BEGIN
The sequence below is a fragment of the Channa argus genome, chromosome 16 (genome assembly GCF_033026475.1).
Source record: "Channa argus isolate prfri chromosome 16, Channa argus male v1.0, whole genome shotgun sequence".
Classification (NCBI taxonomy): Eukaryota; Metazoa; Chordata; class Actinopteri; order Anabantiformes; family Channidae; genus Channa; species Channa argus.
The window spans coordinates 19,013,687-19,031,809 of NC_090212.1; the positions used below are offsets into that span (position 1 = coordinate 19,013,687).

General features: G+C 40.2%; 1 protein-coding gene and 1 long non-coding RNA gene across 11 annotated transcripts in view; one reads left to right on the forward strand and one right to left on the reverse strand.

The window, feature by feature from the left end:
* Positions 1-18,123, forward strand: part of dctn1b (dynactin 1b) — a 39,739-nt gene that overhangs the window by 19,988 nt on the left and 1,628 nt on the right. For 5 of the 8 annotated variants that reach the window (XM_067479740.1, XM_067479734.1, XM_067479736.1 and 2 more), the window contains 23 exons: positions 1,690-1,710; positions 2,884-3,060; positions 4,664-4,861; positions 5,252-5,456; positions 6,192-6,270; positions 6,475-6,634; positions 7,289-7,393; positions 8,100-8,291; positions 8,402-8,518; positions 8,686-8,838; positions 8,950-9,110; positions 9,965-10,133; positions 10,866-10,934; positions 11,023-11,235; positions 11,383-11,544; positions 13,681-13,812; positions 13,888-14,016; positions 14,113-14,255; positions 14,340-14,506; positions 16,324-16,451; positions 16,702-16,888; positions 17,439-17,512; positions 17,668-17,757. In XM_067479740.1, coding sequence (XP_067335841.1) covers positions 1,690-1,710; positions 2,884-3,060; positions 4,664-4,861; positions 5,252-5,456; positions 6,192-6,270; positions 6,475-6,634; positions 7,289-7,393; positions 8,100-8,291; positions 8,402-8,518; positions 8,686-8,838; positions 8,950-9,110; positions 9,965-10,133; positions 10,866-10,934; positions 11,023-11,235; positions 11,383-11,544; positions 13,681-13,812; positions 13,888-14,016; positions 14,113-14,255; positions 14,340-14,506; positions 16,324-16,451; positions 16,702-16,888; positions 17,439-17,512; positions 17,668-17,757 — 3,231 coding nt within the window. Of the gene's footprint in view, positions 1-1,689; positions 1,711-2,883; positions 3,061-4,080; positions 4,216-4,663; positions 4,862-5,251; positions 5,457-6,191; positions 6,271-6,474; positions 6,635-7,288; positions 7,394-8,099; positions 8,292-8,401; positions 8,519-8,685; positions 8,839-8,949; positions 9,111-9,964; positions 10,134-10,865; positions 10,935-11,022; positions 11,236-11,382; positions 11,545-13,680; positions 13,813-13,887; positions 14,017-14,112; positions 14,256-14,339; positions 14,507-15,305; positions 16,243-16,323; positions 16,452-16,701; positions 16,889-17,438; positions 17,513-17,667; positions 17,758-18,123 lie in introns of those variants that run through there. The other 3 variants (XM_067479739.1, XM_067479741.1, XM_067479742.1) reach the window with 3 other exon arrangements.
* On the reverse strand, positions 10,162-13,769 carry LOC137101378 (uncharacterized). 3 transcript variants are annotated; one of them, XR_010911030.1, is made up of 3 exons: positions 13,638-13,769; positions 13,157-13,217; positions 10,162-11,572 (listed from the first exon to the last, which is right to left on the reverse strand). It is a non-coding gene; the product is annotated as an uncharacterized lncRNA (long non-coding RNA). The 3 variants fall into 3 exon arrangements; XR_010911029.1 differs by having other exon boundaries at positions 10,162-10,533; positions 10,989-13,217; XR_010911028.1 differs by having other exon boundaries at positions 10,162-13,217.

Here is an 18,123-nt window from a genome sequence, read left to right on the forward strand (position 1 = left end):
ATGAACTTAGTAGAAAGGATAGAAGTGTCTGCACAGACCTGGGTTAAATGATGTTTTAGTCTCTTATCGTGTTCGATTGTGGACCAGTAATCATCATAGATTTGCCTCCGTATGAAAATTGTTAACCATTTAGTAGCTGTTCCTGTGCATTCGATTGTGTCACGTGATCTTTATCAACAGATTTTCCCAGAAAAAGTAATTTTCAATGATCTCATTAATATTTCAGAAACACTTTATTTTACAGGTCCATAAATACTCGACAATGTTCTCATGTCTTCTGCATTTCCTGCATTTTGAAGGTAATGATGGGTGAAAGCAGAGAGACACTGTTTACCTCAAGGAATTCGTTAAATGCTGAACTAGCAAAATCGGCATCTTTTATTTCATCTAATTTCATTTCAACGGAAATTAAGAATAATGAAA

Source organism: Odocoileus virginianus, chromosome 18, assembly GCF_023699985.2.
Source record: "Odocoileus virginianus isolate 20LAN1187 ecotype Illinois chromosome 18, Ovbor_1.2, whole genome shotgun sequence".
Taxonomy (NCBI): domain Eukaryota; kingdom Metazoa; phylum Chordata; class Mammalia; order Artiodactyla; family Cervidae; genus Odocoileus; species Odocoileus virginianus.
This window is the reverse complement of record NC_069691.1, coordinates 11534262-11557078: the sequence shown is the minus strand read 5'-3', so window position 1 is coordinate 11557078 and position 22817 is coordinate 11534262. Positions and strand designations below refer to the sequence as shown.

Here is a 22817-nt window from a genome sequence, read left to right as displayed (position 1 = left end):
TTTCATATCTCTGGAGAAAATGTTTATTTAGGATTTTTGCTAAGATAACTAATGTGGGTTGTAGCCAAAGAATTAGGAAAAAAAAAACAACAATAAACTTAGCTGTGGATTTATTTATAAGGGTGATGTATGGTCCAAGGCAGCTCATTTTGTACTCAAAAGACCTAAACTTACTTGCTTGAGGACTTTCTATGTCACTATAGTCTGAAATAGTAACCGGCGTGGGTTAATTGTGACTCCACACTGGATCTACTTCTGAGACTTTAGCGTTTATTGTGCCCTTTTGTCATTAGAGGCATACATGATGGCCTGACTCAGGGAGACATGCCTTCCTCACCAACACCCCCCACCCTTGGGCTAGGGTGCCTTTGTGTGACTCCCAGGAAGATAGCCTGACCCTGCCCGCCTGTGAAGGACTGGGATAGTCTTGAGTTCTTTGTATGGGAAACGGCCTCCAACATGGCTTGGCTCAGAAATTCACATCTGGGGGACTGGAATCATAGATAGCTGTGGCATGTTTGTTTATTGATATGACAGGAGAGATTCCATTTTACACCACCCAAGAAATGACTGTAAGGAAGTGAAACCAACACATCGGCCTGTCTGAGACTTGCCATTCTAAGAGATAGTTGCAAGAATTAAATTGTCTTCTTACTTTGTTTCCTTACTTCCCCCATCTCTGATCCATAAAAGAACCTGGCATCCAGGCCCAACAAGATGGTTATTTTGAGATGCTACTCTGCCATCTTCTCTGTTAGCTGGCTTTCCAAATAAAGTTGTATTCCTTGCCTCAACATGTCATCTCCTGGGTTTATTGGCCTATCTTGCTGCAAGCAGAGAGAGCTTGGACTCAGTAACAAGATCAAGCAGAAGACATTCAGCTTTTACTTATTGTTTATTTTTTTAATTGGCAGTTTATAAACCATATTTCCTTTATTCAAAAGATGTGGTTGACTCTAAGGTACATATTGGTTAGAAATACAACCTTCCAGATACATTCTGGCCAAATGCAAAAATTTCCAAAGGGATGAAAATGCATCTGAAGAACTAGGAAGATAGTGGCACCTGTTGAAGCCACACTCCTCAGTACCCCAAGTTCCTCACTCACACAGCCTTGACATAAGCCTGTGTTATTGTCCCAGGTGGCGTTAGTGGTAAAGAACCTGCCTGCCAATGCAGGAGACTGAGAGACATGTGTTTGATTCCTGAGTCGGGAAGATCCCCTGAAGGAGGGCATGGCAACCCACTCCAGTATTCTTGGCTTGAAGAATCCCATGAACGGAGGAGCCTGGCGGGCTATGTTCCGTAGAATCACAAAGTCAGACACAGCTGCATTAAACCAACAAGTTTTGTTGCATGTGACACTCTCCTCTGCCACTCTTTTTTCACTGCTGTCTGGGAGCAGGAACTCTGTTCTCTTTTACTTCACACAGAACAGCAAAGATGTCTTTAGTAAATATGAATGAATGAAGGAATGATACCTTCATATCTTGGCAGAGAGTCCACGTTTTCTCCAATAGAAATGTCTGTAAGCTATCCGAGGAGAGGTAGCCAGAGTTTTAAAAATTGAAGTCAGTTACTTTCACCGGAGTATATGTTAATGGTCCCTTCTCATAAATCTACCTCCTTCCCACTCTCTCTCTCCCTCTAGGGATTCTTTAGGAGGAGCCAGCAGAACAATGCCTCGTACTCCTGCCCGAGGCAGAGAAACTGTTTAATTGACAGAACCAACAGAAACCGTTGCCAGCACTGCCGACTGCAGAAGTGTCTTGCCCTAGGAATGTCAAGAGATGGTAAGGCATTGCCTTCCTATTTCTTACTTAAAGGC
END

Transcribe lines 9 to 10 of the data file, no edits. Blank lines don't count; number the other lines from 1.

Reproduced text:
Here is an 18,123-nt window from a genome sequence, read left to right on the forward strand (position 1 = left end):
ATGAACTTAGTAGAAAGGATAGAAGTGTCTGCACAGACCTGGGTTAAATGATGTTTTAGTCTCTTATCGTGTTCGATTGTGGACCAGTAATCATCATAGATTTGCCTCCGTATGAAAATTGTTAACCATTTAGTAGCTGTTCCTGTGCATTCGATTGTGTCACGTGATCTTTATCAACAGATTTTCCCAGAAAAAGTAATTTTCAATGATCTCATTAATATTTCAGAAACACTTTATTTTACAGGTCCATAAATACTCGACAATGTTCTCATGTCTTCTGCATTTCCTGCATTTTGAAGGTAATGATGGGTGAAAGCAGAGAGACACTGTTTACCTCAAGGAATTCGTTAAATGCTGAACTAGCAAAATCGGCATCTTTTATTTCATCTAATTTCATTTCAACGGAAATTAAGAATAATGAAA